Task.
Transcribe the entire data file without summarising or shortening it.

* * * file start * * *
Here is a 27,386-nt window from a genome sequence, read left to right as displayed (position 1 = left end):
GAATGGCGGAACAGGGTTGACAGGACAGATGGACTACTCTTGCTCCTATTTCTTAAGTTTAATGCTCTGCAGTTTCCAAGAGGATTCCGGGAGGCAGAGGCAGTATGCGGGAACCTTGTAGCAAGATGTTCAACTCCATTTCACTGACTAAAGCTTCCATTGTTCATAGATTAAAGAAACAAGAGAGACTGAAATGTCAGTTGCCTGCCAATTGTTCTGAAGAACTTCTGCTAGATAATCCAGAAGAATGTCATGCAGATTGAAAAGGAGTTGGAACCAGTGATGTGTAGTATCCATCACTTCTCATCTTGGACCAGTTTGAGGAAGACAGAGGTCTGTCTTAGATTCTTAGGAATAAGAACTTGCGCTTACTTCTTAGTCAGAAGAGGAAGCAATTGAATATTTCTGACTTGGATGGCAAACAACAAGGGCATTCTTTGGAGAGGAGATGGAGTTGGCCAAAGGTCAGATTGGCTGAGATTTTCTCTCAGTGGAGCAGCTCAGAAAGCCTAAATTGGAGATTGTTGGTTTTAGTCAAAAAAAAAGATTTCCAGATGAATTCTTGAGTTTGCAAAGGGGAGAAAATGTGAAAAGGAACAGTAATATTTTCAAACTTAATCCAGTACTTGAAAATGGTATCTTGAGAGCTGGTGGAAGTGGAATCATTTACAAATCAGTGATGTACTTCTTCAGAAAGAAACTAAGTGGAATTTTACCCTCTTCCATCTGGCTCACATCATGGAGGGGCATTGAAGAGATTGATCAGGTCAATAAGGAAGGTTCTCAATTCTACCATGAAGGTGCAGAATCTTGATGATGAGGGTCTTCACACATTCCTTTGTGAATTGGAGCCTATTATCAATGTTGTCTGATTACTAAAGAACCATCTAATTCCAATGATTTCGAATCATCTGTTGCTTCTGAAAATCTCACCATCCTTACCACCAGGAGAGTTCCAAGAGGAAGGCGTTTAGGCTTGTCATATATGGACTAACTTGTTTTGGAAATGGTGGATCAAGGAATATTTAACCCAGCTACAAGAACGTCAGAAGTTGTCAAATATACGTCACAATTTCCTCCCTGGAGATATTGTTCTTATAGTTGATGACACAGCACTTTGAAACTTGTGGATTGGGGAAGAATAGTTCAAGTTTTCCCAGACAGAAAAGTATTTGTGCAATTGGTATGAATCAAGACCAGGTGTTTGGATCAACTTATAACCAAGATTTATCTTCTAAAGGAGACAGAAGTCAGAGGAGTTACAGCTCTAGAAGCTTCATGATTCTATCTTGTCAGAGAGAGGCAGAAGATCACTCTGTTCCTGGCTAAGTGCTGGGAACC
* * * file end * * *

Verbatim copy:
Here is a 27,386-nt window from a genome sequence, read left to right as displayed (position 1 = left end):
GAATGGCGGAACAGGGTTGACAGGACAGATGGACTACTCTTGCTCCTATTTCTTAAGTTTAATGCTCTGCAGTTTCCAAGAGGATTCCGGGAGGCAGAGGCAGTATGCGGGAACCTTGTAGCAAGATGTTCAACTCCATTTCACTGACTAAAGCTTCCATTGTTCATAGATTAAAGAAACAAGAGAGACTGAAATGTCAGTTGCCTGCCAATTGTTCTGAAGAACTTCTGCTAGATAATCCAGAAGAATGTCATGCAGATTGAAAAGGAGTTGGAACCAGTGATGTGTAGTATCCATCACTTCTCATCTTGGACCAGTTTGAGGAAGACAGAGGTCTGTCTTAGATTCTTAGGAATAAGAACTTGCGCTTACTTCTTAGTCAGAAGAGGAAGCAATTGAATATTTCTGACTTGGATGGCAAACAACAAGGGCATTCTTTGGAGAGGAGATGGAGTTGGCCAAAGGTCAGATTGGCTGAGATTTTCTCTCAGTGGAGCAGCTCAGAAAGCCTAAATTGGAGATTGTTGGTTTTAGTCAAAAAAAAAGATTTCCAGATGAATTCTTGAGTTTGCAAAGGGGAGAAAATGTGAAAAGGAACAGTAATATTTTCAAACTTAATCCAGTACTTGAAAATGGTATCTTGAGAGCTGGTGGAAGTGGAATCATTTACAAATCAGTGATGTACTTCTTCAGAAAGAAACTAAGTGGAATTTTACCCTCTTCCATCTGGCTCACATCATGGAGGGGCATTGAAGAGATTGATCAGGTCAATAAGGAAGGTTCTCAATTCTACCATGAAGGTGCAGAATCTTGATGATGAGGGTCTTCACACATTCCTTTGTGAATTGGAGCCTATTATCAATGTTGTCTGATTACTAAAGAACCATCTAATTCCAATGATTTCGAATCATCTGTTGCTTCTGAAAATCTCACCATCCTTACCACCAGGAGAGTTCCAAGAGGAAGGCGTTTAGGCTTGTCATATATGGACTAACTTGTTTTGGAAATGGTGGATCAAGGAATATTTAACCCAGCTACAAGAACGTCAGAAGTTGTCAAATATACGTCACAATTTCCTCCCTGGAGATATTGTTCTTATAGTTGATGACACAGCACTTTGAAACTTGTGGATTGGGGAAGAATAGTTCAAGTTTTCCCAGACAGAAAAGTATTTGTGCAATTGGTATGAATCAAGACCAGGTGTTTGGATCAACTTATAACCAAGATTTATCTTCTAAAGGAGACAGAAGTCAGAGGAGTTACAGCTCTAGAAGCTTCATGATTCTATCTTGTCAGAGAGAGGCAGAAGATCACTCTGTTCCTGGCTAAGTGCTGGGAACC